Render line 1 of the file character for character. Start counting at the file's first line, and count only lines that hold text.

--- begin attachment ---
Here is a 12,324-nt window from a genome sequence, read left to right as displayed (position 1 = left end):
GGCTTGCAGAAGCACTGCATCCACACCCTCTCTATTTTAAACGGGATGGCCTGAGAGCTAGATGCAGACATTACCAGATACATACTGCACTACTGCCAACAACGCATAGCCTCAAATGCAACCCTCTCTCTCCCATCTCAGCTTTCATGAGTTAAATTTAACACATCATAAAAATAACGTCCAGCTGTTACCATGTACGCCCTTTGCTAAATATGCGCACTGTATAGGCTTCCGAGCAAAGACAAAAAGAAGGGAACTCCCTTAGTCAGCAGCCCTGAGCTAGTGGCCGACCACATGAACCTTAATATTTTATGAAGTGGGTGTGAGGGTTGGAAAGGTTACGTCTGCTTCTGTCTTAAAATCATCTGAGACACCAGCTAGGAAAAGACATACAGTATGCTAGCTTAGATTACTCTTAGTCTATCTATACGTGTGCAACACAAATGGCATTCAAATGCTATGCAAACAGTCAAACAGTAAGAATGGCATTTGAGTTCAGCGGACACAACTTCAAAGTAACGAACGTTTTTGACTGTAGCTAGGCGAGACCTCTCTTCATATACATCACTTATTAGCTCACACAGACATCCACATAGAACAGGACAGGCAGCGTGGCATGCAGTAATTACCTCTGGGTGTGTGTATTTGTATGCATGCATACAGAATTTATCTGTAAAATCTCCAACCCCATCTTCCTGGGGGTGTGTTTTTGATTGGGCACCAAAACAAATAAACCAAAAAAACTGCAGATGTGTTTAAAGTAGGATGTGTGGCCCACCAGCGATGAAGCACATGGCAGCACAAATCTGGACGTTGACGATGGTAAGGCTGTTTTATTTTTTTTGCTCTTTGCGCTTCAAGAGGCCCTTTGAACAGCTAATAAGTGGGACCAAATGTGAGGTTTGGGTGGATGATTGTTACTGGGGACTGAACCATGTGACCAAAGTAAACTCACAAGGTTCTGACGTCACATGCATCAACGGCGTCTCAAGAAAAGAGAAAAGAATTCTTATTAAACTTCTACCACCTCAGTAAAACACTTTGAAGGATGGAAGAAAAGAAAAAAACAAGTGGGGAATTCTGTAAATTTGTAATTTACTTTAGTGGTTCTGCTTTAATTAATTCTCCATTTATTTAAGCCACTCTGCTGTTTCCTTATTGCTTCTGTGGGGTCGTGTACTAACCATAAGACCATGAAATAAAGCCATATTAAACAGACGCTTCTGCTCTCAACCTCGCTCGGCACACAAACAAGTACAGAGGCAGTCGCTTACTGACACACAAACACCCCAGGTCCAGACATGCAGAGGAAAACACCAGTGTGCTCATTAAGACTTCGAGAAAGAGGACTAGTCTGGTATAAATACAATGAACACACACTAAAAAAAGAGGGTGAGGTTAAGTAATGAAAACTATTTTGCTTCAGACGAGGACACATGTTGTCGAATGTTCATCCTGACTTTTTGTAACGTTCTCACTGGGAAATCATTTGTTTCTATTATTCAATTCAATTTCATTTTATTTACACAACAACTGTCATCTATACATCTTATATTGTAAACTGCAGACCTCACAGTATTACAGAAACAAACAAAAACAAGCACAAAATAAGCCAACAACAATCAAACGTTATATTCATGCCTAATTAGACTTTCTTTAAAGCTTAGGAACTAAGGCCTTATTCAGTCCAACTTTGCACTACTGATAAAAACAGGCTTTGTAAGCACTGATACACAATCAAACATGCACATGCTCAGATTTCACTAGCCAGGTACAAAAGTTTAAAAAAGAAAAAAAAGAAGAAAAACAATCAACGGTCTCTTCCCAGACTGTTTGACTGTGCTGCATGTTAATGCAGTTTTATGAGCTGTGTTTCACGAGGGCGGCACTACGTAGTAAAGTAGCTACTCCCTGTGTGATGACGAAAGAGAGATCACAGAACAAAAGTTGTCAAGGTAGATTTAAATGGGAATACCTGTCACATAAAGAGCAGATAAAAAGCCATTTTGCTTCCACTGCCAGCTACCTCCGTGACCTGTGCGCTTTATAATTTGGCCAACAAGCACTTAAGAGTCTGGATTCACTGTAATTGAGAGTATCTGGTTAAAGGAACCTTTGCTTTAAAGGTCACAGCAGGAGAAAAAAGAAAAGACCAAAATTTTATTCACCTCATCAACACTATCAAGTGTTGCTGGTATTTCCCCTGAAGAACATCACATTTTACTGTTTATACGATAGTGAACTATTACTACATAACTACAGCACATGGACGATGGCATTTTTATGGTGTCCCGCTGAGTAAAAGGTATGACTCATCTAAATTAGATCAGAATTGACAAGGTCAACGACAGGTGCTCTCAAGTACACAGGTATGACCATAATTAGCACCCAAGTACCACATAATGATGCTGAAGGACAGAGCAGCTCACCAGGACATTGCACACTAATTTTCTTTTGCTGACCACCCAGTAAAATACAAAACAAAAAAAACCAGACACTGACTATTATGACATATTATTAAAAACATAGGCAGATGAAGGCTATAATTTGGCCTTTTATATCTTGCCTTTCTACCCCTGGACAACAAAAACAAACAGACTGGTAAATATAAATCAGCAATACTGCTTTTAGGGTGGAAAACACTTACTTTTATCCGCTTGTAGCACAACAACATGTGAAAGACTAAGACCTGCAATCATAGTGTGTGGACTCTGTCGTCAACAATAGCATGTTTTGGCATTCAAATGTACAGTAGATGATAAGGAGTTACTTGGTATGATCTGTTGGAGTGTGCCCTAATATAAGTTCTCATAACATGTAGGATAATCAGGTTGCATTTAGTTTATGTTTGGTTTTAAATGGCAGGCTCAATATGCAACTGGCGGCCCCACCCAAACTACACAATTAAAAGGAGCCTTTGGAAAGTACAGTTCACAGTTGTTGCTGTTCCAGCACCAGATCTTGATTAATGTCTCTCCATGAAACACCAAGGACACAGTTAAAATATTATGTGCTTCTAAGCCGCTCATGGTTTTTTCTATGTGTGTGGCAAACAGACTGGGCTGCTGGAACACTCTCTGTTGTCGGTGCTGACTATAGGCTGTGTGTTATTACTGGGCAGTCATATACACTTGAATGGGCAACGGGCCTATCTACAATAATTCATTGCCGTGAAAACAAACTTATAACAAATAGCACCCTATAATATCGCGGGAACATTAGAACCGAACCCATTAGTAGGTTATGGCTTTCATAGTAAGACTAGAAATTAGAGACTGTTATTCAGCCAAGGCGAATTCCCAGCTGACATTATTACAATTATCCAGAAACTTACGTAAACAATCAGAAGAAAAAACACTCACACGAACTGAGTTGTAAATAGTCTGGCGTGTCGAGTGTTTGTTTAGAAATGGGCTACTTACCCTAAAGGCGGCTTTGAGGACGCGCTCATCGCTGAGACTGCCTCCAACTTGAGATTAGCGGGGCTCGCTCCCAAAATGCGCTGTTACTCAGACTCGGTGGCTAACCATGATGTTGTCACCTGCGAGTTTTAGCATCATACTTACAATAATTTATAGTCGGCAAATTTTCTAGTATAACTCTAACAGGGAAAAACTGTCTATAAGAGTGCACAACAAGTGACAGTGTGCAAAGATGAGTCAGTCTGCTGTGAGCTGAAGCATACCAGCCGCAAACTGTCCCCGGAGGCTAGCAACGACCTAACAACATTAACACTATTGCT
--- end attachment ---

Here is a 12,324-nt window from a genome sequence, read left to right as displayed (position 1 = left end):